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Actinium, which has the symbol Ac, is a member of the halide series of elements. It is the largest trivalent cation in the periodic table. This ion has an atomic number 89 and an ionic radius of only 2.1 x 10-26 A.
Although actinium is radioactive, it is the least abundant naturally occurring radioactive element. Actinium can be extracted from uranium ores but is impractical because of its relatively low concentration.
Another type of radioactive decay is spontaneous fission. In this decay process, an electron is emitted from the nucleus. The newly formed nucleus then gives off excitation energy in the form of photons.
Actinium is not able to form compounds with alkaline earths. Consequently, actinium is extracted from uranium ores and similar rare earth elements. It is also used in radioimmunotherapy. However, a significant portion of isotope 227> Ac is emitted from nuclear reactors.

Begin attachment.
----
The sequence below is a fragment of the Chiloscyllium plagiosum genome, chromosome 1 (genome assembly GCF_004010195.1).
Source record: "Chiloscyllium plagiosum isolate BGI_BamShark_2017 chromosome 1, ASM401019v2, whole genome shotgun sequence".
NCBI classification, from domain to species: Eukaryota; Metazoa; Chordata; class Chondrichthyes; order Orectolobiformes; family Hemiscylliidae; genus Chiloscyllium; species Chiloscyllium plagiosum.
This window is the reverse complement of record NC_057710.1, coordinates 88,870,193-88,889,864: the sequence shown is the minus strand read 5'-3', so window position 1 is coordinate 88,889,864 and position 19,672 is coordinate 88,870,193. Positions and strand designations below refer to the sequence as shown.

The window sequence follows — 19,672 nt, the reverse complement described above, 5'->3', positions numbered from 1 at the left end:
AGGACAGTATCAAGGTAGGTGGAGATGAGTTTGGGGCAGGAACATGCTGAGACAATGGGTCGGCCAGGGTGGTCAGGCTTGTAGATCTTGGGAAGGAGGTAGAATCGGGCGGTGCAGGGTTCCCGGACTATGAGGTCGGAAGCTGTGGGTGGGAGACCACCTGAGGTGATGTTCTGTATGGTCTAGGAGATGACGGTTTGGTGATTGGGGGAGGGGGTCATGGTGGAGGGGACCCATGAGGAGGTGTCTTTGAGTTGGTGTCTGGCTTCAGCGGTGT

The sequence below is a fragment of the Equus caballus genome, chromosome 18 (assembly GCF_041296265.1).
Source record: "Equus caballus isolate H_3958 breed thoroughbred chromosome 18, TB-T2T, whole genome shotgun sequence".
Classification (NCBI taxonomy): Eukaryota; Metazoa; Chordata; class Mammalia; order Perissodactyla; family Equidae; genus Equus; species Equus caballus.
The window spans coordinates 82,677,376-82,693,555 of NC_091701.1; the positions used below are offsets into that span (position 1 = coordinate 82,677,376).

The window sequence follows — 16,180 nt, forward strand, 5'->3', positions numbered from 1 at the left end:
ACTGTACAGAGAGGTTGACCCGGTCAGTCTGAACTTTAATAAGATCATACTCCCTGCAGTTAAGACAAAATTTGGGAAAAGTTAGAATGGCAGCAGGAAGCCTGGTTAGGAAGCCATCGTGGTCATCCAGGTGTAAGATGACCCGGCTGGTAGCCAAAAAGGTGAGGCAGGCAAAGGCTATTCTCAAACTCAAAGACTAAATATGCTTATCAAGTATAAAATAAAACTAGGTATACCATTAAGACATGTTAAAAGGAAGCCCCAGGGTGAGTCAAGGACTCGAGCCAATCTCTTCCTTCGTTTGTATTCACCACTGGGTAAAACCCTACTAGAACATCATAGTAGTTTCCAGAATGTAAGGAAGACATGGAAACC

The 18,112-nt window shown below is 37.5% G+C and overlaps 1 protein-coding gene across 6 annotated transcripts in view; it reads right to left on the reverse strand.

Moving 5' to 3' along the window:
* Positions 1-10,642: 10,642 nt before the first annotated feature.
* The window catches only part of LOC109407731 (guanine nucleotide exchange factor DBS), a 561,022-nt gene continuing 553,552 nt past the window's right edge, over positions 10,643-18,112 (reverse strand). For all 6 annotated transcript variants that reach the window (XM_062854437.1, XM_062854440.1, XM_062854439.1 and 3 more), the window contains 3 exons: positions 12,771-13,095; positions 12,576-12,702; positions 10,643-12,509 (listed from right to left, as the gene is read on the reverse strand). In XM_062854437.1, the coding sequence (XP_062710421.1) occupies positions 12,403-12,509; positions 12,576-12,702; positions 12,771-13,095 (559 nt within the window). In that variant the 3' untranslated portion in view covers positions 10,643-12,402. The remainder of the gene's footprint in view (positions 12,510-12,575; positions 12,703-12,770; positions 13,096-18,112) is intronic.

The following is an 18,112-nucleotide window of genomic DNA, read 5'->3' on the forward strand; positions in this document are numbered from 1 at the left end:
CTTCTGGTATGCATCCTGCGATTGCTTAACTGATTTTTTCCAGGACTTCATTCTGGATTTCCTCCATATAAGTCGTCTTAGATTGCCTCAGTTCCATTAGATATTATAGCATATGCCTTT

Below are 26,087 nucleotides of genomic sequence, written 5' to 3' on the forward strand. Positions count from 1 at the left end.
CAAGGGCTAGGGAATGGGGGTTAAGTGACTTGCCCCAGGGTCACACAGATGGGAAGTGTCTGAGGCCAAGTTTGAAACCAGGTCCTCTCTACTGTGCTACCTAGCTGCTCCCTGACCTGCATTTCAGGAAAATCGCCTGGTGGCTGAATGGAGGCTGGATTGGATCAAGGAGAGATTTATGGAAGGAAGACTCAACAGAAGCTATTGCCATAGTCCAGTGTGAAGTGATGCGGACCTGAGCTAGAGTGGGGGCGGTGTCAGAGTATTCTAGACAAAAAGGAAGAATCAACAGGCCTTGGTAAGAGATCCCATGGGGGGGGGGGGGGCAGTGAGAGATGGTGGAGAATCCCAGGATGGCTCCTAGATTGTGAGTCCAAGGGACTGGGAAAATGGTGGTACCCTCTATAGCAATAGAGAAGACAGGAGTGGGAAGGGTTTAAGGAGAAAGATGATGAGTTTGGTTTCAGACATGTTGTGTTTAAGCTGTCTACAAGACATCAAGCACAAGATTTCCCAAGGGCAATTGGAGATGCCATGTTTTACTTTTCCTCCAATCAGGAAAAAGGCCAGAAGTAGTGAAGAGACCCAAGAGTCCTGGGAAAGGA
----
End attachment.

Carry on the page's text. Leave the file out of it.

Since actinium is relatively electropositive, the element is too reactive for use in compounds. However, it is found in the Earth’s crust. Unlike most rare earth elements, it is not found in igneous rock.
In addition, the ionic radius of actinium is a little larger than lanthanum. Actinium is also the first nonprimordial radioactive element to be isolated. As a result, it gave name to the “actinide” series of elements.
In 1899, French chemist Andre Debeime discovered actinium. The element was named after the French scientist. After a few years, other radioactive elements were also discovered.